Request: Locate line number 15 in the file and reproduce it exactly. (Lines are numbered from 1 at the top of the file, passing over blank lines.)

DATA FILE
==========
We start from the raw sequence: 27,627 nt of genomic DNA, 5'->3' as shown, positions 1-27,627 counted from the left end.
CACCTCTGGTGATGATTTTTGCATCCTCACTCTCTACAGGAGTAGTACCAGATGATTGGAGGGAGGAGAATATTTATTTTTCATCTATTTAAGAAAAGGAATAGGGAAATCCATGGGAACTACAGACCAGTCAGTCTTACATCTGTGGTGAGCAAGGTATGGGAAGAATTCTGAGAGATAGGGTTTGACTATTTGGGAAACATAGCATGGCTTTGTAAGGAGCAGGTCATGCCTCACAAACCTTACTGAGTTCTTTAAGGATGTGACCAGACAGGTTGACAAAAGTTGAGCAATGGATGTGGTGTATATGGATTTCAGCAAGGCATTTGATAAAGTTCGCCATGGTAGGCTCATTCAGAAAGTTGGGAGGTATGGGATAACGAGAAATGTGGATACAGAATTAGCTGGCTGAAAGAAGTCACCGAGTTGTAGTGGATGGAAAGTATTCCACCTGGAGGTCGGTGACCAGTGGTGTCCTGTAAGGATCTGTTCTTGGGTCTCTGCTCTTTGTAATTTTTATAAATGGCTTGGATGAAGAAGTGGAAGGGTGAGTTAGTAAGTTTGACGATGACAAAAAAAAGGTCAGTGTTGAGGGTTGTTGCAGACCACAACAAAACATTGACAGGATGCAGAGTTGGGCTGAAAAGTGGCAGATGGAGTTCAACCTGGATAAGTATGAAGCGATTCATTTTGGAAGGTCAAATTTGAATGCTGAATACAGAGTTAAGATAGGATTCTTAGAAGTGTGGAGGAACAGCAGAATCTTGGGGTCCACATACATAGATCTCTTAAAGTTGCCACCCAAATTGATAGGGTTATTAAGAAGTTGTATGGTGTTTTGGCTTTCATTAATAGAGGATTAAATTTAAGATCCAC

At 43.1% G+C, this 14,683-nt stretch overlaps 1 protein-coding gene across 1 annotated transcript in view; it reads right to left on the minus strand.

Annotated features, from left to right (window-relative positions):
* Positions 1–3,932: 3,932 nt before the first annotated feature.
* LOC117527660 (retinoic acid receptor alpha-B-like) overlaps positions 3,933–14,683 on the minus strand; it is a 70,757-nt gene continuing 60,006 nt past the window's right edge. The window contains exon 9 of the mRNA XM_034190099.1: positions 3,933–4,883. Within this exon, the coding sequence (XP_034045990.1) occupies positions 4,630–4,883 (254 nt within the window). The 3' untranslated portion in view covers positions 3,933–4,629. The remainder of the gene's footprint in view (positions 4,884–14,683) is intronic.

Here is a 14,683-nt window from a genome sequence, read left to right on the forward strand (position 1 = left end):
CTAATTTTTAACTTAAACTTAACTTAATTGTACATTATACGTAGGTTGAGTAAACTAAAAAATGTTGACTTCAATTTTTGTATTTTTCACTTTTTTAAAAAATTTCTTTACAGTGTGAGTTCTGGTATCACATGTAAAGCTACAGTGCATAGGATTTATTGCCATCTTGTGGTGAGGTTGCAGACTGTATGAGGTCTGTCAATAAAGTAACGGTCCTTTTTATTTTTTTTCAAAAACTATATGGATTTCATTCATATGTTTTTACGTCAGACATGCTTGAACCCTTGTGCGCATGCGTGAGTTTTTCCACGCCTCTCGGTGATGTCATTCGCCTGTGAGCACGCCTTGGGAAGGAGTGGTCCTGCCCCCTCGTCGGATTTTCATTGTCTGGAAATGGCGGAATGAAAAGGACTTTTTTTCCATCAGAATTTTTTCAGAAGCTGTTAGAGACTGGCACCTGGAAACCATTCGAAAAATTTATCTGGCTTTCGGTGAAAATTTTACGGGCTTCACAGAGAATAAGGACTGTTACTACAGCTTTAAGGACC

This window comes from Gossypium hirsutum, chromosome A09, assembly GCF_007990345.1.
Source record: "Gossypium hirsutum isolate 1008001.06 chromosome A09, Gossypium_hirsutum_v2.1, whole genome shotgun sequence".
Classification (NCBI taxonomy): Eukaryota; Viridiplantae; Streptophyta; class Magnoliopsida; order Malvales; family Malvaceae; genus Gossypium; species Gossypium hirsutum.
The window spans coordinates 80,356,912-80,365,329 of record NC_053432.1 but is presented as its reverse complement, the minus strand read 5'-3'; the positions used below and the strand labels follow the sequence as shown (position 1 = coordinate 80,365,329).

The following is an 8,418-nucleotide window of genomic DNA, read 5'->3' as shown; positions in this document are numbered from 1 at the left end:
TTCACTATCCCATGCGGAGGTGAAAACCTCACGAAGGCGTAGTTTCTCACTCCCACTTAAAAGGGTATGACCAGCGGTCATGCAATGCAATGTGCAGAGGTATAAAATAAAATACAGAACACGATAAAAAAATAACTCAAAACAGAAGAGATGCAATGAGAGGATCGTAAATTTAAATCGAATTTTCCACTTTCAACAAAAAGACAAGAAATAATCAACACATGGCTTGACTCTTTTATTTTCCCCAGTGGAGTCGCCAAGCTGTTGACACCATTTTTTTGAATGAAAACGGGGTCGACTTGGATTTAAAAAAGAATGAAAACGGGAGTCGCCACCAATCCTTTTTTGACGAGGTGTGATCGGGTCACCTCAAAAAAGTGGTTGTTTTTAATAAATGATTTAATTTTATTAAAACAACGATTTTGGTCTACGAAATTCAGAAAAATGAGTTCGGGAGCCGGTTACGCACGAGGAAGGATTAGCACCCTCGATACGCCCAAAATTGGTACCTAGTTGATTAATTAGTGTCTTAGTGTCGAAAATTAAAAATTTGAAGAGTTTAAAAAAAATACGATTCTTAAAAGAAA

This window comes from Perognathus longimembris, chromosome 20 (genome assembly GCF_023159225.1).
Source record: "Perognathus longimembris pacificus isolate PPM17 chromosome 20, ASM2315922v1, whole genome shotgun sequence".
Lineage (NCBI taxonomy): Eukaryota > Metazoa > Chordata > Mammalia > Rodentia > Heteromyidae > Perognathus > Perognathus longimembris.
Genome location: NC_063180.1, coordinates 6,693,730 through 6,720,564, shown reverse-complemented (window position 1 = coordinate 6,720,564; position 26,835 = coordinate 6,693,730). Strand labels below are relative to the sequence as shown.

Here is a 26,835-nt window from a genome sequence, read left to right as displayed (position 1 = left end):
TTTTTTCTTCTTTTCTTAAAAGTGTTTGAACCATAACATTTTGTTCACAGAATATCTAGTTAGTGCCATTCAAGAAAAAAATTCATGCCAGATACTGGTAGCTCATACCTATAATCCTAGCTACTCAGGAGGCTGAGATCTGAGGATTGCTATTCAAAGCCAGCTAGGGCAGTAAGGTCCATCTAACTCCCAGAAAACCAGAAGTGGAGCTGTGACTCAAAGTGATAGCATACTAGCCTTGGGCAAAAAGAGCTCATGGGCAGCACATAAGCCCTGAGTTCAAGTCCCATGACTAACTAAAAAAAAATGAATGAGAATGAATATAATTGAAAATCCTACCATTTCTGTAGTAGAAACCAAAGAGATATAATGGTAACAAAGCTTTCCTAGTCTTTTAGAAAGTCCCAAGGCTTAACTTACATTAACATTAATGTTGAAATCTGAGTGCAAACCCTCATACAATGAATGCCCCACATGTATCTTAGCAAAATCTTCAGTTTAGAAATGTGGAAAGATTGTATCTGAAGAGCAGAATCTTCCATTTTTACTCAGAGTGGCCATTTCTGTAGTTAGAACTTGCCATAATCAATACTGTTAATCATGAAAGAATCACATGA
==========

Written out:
This window comes from Perognathus longimembris, chromosome 20 (genome assembly GCF_023159225.1).